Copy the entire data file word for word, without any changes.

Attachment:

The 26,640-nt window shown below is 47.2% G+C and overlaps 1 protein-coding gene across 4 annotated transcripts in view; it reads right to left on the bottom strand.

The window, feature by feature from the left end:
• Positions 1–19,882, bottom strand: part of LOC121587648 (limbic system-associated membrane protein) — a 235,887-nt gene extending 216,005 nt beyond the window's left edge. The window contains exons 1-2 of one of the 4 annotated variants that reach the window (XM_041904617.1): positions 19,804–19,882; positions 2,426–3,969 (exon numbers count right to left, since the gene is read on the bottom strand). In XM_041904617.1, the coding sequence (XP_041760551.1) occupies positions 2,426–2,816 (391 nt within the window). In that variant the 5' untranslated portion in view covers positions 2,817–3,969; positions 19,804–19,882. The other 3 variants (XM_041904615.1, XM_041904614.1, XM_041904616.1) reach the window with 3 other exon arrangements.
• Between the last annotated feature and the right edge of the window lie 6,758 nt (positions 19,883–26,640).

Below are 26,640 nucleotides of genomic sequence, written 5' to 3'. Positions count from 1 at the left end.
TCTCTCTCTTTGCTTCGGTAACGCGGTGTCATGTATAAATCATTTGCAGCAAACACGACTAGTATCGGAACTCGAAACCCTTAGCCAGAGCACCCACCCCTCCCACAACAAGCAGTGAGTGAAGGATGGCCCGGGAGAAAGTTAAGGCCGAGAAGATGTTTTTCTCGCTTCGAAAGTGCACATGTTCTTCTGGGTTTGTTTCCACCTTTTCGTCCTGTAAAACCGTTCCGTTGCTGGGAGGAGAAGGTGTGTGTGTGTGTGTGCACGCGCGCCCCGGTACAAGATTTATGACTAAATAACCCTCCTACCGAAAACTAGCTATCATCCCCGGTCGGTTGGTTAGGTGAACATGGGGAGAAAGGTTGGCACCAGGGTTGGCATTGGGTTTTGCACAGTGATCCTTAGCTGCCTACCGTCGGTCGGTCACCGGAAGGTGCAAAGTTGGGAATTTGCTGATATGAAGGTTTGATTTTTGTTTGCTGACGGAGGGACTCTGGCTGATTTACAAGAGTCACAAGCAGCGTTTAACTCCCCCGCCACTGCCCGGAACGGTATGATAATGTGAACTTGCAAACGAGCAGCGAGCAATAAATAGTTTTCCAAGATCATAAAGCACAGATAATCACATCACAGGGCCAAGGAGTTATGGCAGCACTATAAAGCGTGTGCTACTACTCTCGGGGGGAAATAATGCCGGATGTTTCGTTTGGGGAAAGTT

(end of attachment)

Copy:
The 26,640-nt window shown below is 47.2% G+C and overlaps 1 protein-coding gene across 4 annotated transcripts in view; it reads right to left on the bottom strand.

The window, feature by feature from the left end:
• Positions 1–19,882, bottom strand: part of LOC121587648 (limbic system-associated membrane protein) — a 235,887-nt gene extending 216,005 nt beyond the window's left edge. The window contains exons 1-2 of one of the 4 annotated variants that reach the window (XM_041904617.1): positions 19,804–19,882; positions 2,426–3,969 (exon numbers count right to left, since the gene is read on the bottom strand). In XM_041904617.1, the coding sequence (XP_041760551.1) occupies positions 2,426–2,816 (391 nt within the window). In that variant the 5' untranslated portion in view covers positions 2,817–3,969; positions 19,804–19,882. The other 3 variants (XM_041904615.1, XM_041904614.1, XM_041904616.1) reach the window with 3 other exon arrangements.
• Between the last annotated feature and the right edge of the window lie 6,758 nt (positions 19,883–26,640).

Below are 26,640 nucleotides of genomic sequence, written 5' to 3'. Positions count from 1 at the left end.
TCTCTCTCTTTGCTTCGGTAACGCGGTGTCATGTATAAATCATTTGCAGCAAACACGACTAGTATCGGAACTCGAAACCCTTAGCCAGAGCACCCACCCCTCCCACAACAAGCAGTGAGTGAAGGATGGCCCGGGAGAAAGTTAAGGCCGAGAAGATGTTTTTCTCGCTTCGAAAGTGCACATGTTCTTCTGGGTTTGTTTCCACCTTTTCGTCCTGTAAAACCGTTCCGTTGCTGGGAGGAGAAGGTGTGTGTGTGTGTGTGCACGCGCGCCCCGGTACAAGATTTATGACTAAATAACCCTCCTACCGAAAACTAGCTATCATCCCCGGTCGGTTGGTTAGGTGAACATGGGGAGAAAGGTTGGCACCAGGGTTGGCATTGGGTTTTGCACAGTGATCCTTAGCTGCCTACCGTCGGTCGGTCACCGGAAGGTGCAAAGTTGGGAATTTGCTGATATGAAGGTTTGATTTTTGTTTGCTGACGGAGGGACTCTGGCTGATTTACAAGAGTCACAAGCAGCGTTTAACTCCCCCGCCACTGCCCGGAACGGTATGATAATGTGAACTTGCAAACGAGCAGCGAGCAATAAATAGTTTTCCAAGATCATAAAGCACAGATAATCACATCACAGGGCCAAGGAGTTATGGCAGCACTATAAAGCGTGTGCTACTACTCTCGGGGGGAAATAATGCCGGATGTTTCGTTTGGGGAAAGTT